'You could see the pain in his eyes': Sens' Anderson inspires teammates with courageous return
Ottawa goalie posts shutout after wife diagnosed with cancer
No matter which NHL team you cheer for, we were all pulling for Craig Anderson on Sunday evening.
An emotional Anderson gathered himself and inspired his Ottawa Senators teammates with a 37-save shutout performance in a 2-0 victory against the Oilers in Edmonton.
The 35-year-old goalie had taken a leave of absence from the Senators last week, a day after he made 22 saves in a shutout over the Canucks in Vancouver.
No reason was given for Anderson's departure at the time, but it was revealed on Saturday when Ottawa general manager Pierre Dorion disclosed in a moving address that Anderson's wife, Nicolle, had been diagnosed with cancer.
Anderson was with his wife, two sons and other family members back in Florida last Friday when Senators backup goalie Andrew Hammond suffered a groin injury in a 5-2 loss to the Calgary Flames.
As they watched the game, a selfless Nicolle insisted her husband call Dorion to tell him that Anderson was going to rejoin his teammates. They needed him with Hammond down. So Anderson hopped on a plane and flew across North America to come to the rescue.
'A special night'
Anderson was too emotional for post-game interviews after the win in Edmonton. That was understandable and evident after the incredible evening ended.
He sported a purple Hockey Fights Cancer emblem on the back of his mask, while the Senators' and Oilers' coaches wore the same-coloured ties that are associated with the cause.
When the final seconds ticked off the clock, Anderson bent over, placed his hands on his knees and let tears wash down his cheeks.
His teammates hugged him and moments later he skated back onto the ice as the game's first star. Oilers fans stayed to give him a standing ovation and classy Edmonton goalie Cam Talbot stood at his team's bench to applaud his adversary.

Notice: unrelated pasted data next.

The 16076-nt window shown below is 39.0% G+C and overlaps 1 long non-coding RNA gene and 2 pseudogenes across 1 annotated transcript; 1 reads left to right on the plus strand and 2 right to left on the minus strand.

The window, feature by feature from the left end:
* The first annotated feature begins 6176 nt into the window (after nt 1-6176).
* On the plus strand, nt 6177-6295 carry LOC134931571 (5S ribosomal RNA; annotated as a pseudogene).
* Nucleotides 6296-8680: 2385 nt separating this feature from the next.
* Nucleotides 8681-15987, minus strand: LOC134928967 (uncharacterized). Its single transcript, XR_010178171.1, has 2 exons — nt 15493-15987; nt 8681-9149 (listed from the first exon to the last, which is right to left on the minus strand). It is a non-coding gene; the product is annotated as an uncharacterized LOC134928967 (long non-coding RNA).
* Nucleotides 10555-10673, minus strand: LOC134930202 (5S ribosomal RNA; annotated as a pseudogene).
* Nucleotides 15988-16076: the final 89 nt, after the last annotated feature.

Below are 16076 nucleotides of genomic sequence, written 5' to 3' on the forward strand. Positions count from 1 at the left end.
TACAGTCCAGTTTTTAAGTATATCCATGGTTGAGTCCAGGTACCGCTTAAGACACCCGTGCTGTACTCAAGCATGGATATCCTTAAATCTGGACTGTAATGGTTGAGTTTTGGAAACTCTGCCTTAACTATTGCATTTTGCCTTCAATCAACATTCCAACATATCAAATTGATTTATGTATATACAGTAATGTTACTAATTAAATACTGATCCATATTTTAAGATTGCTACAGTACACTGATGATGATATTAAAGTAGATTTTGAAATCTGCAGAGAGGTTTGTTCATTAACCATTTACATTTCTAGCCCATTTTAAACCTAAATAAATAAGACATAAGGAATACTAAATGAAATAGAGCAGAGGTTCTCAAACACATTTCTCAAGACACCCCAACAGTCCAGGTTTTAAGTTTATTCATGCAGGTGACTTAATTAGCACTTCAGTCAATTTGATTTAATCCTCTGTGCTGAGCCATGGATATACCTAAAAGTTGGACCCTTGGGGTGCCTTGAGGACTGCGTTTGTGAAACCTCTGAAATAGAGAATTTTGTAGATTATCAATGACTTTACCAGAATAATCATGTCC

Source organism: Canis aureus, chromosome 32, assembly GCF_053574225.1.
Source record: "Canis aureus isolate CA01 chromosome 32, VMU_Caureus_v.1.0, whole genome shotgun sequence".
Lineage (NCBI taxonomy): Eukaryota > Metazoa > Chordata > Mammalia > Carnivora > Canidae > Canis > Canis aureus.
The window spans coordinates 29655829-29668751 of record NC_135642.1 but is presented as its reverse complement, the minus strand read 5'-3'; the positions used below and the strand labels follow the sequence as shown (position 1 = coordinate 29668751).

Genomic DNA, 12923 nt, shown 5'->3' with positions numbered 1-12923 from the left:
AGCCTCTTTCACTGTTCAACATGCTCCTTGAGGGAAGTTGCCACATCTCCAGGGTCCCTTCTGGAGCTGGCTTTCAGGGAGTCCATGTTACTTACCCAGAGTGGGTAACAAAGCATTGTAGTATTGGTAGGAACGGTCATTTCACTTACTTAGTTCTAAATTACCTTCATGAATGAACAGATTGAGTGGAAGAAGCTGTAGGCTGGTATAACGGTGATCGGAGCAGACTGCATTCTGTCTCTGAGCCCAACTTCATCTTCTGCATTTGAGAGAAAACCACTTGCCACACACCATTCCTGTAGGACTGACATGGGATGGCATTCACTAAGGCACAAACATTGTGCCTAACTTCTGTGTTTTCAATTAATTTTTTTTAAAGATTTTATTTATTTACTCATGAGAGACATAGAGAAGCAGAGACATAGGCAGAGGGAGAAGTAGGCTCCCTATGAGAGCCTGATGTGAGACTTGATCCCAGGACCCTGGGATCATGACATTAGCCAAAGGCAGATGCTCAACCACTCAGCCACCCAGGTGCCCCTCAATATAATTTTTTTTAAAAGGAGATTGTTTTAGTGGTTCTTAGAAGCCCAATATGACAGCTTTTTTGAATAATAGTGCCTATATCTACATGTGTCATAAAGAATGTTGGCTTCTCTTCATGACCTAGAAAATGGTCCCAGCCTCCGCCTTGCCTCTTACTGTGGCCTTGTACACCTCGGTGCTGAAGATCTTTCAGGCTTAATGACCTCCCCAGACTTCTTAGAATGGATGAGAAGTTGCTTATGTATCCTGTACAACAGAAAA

"I'll be honest with you, I'm speechless," remarked Ottawa head coach Guy Boucher, who usually has plenty to say after a game. "It was a special night."
'He put a strong face on'
Anderson is a fiery competitor, a leader. He has touched teammates wherever he has played, whether it was in junior with the Guelph Storm or his NHL stops in Chicago, Florida, Colorado and Ottawa.
"He made a big effort in coming here at the urging of his wife," Senators captain Erik Karlsson said in his post-game interview with the TSN broadcast. "We all knew what it meant. He came here and inspired us and led the team the whole way. You could feel the tension and emotion of this game. It was special to be a part of.
"He put a strong face on, but you could see the pain in his eyes."
Anderson, who has won five of his six starts this season, was named the NHL's first star of the week on Monday. He and Nicolle are slated to hold a press conference in Ottawa later this week to talk about the battle that lies ahead.
If there is a group or organization that can rally around this turn of events it is the Senators. They are no strangers to trying and tragic times.
In November 2010, assistant coach Luke Richardson's teenage daughter Daron committed suicide. Almost 6,000 people turned up for her memorial service a few days later at Scotiabank Place, now called the Canadian Tire Centre. The Senators have embraced a Do it for Daron project that deals with youth mental illness and teenage suicide.
In July 2014, longtime general manager Bryan Murray, now the team's senior hockey advisor, announced he had been diagnosed with stage 4 colon cancer.
Ottawa assistant coach Mark Reeds lost his battle with cancer in April 2015, and forward Bobby Ryan's mother also passed away due to cancer last July.
So no matter which team you cheer for, it will be easy to support the Andersons and Senators as they battle this cruel disease once again.